Any drug can lead to an adverse reaction. These reactions range from mild to life-threatening. These reactions can be from an allergic response. They can also be a side effect of the drug. Others, may represent a toxic response of a drug.
Causes of Drug Hypersensitivity
Drugs can lead to hypersensitivity reactions by many mechanisms. The drug may irritate the GI tract or brain, leading to nausea, vomiting, diarrhea and headache. An immune response may lead to vasculitis, peripheral neuropathy serum sickness. Allergic responses develop when a substance, or allergen, has previously stimulated the immune system. Upon a repeated exposure, this same allergen can then trigger the release of histamine, leading to mild to severe allergic reactions. Some drug reactions represent the effect of the drug on the particular tissue. Some examples of this are Gastric bleeding from the use of aspirin or Chemical hepatitis from the use of dilantin.
Signs and Symptoms of Drug Hypersensitivity
The symptoms which develop depend of the nature of the reaction. Skin rashes are the common allergic reaction. These allergic reactions can progress to include itching, hives and flushed skin. Anaphylaxis can occur. In this situation there is a rapid allergic response to an antigen, or substance, that has previously stimulated the immune system. This leads to wheezing, difficulty breathing, pallor, shock, lightheadedness and sometimes death. Serum sickness can develop. This develops when substance produced in an immune reaction accumulate and are deposited in various organs. Serum sickness can lead to fever, rash, joint pain and nerve damage. Various blood disorders, such as hemolytic anemia, can occur from direct reaction to some drugs. Peripheral neuropathy (nerve damage) and vasculitis (blood vessel inflammation) can both occur from direct action of the drug as well as being the product of immune system. Other hypersensitivity reactions which are not allergic responses include vomiting, diarrhea, fever, and photosensitivity (a skin reaction to sunlight). Dizziness and vertigo may develop from the hypersensitivity response.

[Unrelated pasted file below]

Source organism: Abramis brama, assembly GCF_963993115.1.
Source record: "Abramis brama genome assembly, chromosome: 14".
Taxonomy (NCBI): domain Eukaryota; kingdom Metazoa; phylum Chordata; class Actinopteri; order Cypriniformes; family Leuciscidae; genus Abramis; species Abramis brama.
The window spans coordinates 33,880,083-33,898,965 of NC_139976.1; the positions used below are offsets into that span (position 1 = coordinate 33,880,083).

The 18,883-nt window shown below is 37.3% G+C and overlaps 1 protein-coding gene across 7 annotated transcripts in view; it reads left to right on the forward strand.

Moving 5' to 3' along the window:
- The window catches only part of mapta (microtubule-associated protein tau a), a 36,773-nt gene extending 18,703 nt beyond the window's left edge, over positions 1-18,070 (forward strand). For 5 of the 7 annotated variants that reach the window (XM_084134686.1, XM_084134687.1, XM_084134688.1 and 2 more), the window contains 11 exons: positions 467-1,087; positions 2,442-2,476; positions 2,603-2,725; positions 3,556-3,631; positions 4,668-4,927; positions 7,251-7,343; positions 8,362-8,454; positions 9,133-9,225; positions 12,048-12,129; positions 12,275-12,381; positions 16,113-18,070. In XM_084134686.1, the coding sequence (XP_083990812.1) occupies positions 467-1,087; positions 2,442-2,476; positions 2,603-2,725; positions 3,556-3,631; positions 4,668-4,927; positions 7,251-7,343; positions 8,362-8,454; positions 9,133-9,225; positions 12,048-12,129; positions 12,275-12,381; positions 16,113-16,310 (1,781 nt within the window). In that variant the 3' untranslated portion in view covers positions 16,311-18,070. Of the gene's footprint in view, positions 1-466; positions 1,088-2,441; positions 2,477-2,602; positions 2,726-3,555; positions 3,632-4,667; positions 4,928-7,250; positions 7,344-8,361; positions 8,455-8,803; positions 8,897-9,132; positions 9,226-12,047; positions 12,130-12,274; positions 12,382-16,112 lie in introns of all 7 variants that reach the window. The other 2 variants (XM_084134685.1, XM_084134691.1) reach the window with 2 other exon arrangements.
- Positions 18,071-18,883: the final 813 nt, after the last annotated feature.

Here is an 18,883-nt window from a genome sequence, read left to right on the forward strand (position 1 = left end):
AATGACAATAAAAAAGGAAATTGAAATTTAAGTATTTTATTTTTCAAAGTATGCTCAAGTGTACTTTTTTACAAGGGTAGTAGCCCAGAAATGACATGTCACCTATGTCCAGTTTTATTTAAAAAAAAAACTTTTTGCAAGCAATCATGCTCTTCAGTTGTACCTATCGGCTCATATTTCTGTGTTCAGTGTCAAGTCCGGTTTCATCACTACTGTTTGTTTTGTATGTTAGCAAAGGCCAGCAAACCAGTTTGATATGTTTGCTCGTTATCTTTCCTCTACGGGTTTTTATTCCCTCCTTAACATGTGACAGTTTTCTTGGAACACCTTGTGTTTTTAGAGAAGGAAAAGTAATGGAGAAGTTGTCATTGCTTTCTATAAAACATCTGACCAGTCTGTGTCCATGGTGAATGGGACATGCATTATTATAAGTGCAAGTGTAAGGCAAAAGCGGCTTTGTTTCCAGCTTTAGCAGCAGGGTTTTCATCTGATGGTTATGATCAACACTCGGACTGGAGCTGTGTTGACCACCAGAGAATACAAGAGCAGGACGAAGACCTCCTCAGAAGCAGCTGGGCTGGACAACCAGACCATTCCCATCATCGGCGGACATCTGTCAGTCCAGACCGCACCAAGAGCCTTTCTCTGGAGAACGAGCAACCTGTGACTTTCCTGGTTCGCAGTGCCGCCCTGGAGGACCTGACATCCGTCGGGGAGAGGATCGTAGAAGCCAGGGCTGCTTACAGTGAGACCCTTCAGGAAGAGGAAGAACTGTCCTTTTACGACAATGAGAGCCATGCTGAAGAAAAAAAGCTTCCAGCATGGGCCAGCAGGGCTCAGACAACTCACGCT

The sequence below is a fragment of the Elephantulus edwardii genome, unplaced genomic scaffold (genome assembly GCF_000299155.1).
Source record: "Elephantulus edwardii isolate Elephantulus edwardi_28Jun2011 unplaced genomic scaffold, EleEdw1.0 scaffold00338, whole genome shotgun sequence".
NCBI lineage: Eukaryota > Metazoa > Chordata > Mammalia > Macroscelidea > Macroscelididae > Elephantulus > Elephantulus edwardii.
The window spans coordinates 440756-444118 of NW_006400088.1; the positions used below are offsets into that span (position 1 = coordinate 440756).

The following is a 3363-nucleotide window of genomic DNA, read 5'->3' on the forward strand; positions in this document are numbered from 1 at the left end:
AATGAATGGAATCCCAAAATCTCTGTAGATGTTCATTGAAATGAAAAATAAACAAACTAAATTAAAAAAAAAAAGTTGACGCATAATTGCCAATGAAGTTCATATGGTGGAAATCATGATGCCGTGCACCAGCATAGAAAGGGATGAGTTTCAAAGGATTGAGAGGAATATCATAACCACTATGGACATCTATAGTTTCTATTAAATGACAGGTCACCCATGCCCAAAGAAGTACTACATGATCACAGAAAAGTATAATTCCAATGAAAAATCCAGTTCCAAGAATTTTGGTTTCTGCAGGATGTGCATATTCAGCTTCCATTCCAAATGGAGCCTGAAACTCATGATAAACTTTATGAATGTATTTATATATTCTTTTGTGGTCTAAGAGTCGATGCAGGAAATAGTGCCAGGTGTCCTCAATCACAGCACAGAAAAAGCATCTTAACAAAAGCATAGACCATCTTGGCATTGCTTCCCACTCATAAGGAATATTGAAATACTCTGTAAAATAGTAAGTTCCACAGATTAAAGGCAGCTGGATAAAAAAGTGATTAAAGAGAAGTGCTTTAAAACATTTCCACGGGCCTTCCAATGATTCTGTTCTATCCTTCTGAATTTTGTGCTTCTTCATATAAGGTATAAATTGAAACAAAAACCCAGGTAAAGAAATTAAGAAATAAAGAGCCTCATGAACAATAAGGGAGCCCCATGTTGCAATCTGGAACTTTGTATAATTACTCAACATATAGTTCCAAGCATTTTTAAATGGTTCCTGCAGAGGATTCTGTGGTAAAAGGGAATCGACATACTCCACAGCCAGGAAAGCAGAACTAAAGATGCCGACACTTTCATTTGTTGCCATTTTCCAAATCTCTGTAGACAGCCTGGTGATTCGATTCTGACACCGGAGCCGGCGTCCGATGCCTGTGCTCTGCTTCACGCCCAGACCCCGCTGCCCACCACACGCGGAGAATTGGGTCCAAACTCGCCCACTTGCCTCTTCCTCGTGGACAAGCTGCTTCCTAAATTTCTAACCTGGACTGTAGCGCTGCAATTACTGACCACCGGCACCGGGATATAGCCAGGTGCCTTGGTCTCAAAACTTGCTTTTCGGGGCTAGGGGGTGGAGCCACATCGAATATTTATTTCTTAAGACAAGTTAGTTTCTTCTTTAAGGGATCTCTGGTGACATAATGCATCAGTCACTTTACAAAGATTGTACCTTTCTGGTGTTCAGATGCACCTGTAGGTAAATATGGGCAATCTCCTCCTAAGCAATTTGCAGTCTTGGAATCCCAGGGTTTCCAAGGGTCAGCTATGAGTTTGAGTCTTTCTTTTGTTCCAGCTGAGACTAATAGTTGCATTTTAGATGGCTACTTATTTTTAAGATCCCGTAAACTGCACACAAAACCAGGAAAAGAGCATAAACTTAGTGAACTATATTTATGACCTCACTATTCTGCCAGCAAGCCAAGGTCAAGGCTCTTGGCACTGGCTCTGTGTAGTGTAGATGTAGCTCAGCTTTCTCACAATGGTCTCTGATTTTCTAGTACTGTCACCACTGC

Find more information
Medical Content Last Updated on 07/12/2008
The information contained on this site is for the sole purpose of
being informative. This information is not and should not be used or relied upon as medical
advice. Always seek the advice of your physician, nurse
Or other qualified health care provider before you undergo any treatment or
for answers to any questions you may have regarding a medical condition.
If you believe you have a medical emergency, please discontinue use
of MyElectronicMD and call 911 now.
Nothing contained on or provided through the service is intended to be or is
to be used for medical diagnosis or treatment.
Your use of this site is subject to certain terms and conditions.